Therefore, the Winters case set an important precedent for how water is allocated to Tribes across the American West. Most broadly, the case declared the date a Reservation was established as the priority date under the Prior Appropriation system. For example, the Fort Belknap Reservation was established in 1888, which is earlier than almost all Euro-Americans began using water beneficially. This means, Tribal members on the Reservation have very senior water rights to the Milk River from 1888.
Arizona v. California
Winters declared that water was indeed included as part of the land within reservations, and how it fell within the appropriative system; however, it failed to address water quantification, and what the quantified water could be used for. In 1963, Arizona v. California began to address these aspects.
The reader may recall Arizona v. California from Part II of this series, a long court battle between the two states. The case explicitly quantified five individual tribes water rights, and also laid-out two fundamental conclusions that determine tribal water right quantification.
First, the “Practically Irrigable Acreage,” or, PIA, standard was established to help quantify how much water each reservation would receive. The standard assumes that any with a potential to grow crops if it was irrigated (e.g., not on a steep mountain or in a developed area), counted towards the quantified water. The five reservations who explicitly had their rights quantified, reserved about a million acre-feet of water for about 135,000 irrigable acres.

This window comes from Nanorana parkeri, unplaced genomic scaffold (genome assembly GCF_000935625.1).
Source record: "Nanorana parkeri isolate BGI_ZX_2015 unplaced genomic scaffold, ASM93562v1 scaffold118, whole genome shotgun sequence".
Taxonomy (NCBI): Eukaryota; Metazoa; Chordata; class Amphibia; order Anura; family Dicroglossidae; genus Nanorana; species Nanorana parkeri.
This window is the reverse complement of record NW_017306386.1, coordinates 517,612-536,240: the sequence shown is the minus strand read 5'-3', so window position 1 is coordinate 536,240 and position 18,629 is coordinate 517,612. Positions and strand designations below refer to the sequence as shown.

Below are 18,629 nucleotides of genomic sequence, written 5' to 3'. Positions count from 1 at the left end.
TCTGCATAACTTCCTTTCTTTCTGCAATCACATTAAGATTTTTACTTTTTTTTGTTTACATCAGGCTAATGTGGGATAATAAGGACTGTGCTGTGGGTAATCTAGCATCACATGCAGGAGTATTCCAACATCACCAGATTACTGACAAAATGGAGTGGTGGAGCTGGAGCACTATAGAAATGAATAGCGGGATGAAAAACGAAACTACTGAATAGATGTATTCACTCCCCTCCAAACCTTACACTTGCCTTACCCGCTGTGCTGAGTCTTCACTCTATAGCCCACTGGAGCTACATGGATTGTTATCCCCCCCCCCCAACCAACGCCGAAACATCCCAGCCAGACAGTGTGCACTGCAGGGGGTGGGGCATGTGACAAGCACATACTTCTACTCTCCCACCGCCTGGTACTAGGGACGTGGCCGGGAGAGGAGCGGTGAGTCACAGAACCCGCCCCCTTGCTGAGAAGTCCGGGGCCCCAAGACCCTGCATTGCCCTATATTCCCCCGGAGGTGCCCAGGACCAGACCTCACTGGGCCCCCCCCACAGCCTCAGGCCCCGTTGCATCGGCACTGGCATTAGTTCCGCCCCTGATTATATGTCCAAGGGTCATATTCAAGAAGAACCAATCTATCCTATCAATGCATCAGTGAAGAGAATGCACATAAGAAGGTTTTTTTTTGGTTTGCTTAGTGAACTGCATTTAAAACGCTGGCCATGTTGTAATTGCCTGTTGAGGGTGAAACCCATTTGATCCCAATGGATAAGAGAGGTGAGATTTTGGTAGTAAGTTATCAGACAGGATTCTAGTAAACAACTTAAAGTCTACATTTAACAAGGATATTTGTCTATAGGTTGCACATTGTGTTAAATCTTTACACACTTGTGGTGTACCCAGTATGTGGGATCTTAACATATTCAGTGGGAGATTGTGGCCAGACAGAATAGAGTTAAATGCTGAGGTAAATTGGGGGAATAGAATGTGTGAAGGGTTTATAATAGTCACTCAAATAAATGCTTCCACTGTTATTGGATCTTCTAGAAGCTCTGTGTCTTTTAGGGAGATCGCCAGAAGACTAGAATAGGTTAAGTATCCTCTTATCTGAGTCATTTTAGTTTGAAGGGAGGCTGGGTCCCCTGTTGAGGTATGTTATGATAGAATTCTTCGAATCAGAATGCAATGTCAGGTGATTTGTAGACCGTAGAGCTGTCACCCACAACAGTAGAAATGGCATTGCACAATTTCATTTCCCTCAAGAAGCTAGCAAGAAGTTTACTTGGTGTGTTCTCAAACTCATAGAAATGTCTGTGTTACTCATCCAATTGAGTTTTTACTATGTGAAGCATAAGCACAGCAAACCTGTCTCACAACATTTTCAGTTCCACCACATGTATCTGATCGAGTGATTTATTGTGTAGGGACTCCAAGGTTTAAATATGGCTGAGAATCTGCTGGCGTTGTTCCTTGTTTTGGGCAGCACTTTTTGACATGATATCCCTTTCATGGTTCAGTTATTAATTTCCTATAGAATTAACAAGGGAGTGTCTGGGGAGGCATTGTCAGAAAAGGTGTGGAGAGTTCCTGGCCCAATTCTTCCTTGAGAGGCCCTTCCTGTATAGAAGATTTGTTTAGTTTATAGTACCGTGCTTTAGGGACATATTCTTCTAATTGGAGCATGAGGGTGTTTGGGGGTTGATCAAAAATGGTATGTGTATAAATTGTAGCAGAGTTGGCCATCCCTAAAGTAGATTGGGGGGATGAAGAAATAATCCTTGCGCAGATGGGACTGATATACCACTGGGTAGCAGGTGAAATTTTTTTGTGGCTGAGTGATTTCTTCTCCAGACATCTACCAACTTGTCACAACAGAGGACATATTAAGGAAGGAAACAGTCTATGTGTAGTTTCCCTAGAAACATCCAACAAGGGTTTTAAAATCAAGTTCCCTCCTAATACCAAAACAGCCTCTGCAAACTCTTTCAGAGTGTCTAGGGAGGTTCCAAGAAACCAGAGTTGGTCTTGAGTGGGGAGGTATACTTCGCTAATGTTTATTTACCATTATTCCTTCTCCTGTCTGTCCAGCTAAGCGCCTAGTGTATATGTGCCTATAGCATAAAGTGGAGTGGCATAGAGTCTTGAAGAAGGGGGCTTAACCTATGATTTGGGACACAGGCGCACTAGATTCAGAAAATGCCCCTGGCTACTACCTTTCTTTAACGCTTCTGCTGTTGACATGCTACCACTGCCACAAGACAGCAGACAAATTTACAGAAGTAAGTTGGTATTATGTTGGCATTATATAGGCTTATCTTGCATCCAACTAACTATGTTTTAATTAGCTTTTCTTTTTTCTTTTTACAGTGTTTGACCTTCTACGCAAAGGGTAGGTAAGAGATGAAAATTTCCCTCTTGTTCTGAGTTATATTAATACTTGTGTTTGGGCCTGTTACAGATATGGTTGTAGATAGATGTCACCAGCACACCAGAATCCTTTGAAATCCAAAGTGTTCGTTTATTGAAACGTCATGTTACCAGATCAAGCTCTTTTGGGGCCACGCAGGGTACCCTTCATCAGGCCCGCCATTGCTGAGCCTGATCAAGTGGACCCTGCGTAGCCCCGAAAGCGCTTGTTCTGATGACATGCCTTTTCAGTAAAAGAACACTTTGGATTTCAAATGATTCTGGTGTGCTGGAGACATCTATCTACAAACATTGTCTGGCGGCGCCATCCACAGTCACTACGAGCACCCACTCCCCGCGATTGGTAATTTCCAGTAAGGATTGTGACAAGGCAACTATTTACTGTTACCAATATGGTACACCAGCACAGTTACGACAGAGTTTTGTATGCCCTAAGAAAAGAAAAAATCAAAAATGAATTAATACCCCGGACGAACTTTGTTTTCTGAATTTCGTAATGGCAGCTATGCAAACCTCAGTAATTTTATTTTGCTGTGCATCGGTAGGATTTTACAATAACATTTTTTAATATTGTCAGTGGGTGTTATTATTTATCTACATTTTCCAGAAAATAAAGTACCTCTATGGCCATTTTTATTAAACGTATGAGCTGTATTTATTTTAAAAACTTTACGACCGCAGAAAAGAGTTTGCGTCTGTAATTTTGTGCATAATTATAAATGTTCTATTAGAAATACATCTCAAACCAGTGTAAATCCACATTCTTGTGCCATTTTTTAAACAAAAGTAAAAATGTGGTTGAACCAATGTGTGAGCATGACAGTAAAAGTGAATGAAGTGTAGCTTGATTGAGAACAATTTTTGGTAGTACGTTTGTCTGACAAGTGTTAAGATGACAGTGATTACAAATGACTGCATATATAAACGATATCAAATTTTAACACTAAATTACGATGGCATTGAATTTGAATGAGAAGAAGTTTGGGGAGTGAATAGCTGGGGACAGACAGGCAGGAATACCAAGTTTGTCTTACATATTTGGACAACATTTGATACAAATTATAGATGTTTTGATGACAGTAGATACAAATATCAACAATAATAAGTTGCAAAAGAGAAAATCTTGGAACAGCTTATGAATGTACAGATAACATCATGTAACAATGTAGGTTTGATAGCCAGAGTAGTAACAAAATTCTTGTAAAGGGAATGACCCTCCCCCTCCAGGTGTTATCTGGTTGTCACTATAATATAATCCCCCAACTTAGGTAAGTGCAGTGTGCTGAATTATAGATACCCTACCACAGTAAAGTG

Especially on large reservations, such as the Navajo Reservation, the PIA standard can lead to a hefty sum of water. While not in the Colorado River Basin, a recent example is the Wind River Reservation in Wyoming, who recently had over 500,000 acre-feet of water rights quantified. To put that amount in perspective, the state of Nevada is only allocated 300,000 acre-feet a year from the Colorado River!
Recall the necessity of having a “beneficial use” in order to obtain a water right. The amount quantified is tied to the primary purpose of the reservation – which is often to “serve as a homeland,” and may sometimes explicitly address fishing or agriculture. In other words, if agriculture is a primary purpose of the reservation, more water will likely be allocated via the PIA standard.
This brings us to a second major interpretation of Arizona v. California. Even though the quantification of water rights is based on use, tribes have, with only a few exceptions, been able to use their quantified water as they see fit. For example, tribes may decide to leave water in a river for fishing rather than divert it to additional agriculture, and that is permissible by precedent.
Another unanswered legal question however, is the right for tribes to sell their quantified water, in particular undeveloped water, to non-tribal members for compensation. Any novice water policy wonk in the Colorado River Basin should pay attention to this, as it is only a matter of time before it becomes a necessary conversation.
How much water are tribes actually using?